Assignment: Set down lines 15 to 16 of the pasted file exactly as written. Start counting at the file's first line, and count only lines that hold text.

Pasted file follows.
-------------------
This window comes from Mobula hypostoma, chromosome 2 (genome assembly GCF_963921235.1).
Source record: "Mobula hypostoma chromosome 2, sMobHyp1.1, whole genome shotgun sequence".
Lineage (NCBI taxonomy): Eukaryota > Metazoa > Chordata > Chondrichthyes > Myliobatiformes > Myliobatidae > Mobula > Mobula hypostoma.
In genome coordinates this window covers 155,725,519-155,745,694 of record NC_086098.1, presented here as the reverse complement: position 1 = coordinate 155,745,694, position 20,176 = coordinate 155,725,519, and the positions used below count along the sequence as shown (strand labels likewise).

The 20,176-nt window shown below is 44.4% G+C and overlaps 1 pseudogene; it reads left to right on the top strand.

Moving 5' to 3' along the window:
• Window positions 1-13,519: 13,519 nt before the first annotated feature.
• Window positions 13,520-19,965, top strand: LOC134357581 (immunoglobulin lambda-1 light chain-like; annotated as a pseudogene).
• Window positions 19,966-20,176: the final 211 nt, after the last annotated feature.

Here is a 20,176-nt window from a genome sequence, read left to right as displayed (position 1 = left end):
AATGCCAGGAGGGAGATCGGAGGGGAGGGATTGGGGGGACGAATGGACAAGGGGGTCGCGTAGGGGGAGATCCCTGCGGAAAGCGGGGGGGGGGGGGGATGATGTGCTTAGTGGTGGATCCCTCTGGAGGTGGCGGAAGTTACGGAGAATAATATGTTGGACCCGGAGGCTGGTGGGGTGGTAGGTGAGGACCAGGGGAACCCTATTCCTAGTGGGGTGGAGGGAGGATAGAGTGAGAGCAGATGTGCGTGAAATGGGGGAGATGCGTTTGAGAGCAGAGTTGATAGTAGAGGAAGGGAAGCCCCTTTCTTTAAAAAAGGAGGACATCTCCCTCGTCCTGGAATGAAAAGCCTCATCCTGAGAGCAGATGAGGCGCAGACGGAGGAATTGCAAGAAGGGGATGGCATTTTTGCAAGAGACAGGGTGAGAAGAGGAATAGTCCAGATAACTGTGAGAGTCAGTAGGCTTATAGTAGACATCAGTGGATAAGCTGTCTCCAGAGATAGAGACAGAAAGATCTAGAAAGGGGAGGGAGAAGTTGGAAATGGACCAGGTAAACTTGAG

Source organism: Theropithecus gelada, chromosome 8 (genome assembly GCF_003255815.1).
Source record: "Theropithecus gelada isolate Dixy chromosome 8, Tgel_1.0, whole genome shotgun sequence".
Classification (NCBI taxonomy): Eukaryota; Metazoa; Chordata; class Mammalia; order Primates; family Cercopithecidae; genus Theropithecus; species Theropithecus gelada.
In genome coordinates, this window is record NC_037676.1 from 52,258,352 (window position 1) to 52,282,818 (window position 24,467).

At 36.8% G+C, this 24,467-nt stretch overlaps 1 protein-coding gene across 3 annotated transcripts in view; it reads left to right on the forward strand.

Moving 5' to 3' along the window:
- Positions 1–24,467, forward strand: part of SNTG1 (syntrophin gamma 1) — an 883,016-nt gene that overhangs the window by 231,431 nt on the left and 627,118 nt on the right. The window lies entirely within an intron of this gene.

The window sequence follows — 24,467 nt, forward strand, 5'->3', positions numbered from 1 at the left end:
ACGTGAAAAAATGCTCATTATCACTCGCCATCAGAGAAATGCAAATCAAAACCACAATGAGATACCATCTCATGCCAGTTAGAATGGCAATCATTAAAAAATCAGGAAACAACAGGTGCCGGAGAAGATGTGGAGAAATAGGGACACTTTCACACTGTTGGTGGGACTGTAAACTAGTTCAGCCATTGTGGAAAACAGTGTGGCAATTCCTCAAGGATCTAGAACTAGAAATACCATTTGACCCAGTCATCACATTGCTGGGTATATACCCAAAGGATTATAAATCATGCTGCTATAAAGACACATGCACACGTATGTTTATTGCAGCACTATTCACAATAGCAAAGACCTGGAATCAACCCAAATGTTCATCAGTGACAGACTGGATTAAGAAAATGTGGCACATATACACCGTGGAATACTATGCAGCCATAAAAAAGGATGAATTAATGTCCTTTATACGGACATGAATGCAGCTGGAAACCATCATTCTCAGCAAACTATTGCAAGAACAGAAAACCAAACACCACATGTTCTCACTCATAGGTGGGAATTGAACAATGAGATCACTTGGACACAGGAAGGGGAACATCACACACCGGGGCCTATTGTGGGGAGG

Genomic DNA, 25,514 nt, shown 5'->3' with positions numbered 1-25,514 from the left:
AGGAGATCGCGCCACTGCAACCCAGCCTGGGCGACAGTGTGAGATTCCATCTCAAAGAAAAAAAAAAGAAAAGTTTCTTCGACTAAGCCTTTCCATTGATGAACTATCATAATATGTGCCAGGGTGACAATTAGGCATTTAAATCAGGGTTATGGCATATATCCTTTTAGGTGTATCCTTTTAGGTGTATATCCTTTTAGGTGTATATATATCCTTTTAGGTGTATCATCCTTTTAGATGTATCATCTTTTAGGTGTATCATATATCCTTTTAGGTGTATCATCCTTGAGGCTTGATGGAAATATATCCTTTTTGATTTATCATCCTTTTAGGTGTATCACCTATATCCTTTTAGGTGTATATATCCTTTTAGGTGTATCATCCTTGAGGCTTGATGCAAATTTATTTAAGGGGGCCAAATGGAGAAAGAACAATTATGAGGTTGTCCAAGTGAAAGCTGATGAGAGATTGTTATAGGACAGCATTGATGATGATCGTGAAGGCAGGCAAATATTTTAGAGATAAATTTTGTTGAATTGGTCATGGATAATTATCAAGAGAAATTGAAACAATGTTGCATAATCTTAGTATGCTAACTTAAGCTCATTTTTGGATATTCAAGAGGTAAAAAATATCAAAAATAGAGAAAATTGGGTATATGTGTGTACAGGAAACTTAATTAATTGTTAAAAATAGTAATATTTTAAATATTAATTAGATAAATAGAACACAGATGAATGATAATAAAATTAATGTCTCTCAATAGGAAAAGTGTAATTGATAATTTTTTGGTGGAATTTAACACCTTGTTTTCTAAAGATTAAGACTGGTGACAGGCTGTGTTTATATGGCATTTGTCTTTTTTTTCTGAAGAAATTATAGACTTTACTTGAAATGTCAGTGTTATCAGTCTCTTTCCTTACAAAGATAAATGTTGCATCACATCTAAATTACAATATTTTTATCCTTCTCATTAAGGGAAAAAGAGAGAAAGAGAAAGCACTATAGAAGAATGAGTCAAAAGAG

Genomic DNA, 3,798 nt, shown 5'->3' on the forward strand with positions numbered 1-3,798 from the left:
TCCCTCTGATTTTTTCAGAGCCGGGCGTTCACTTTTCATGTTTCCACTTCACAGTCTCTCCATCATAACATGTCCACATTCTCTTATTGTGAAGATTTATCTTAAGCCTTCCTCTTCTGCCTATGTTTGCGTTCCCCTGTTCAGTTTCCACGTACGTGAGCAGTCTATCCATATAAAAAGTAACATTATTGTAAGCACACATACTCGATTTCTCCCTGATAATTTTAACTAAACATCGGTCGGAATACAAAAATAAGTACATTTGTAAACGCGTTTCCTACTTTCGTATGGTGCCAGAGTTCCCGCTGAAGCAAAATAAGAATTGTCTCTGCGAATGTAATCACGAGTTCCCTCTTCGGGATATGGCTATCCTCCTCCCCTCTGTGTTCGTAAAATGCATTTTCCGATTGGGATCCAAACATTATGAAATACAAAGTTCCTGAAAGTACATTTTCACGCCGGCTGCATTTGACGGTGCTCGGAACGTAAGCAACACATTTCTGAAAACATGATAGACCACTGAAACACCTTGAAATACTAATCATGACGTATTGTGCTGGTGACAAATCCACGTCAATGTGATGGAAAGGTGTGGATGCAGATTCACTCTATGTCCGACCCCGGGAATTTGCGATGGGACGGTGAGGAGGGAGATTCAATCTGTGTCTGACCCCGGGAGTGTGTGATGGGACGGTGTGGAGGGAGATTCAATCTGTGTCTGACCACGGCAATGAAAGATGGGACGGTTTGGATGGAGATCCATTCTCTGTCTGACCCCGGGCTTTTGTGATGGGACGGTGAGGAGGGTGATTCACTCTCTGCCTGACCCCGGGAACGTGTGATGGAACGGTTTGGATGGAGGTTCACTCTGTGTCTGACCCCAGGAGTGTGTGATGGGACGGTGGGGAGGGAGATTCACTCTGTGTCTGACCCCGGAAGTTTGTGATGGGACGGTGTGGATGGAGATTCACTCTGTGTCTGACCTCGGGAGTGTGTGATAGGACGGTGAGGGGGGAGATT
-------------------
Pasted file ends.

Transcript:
In genome coordinates, this window is record NC_037676.1 from 52,258,352 (window position 1) to 52,282,818 (window position 24,467).

At 36.8% G+C, this 24,467-nt stretch overlaps 1 protein-coding gene across 3 annotated transcripts in view; it reads left to right on the forward strand.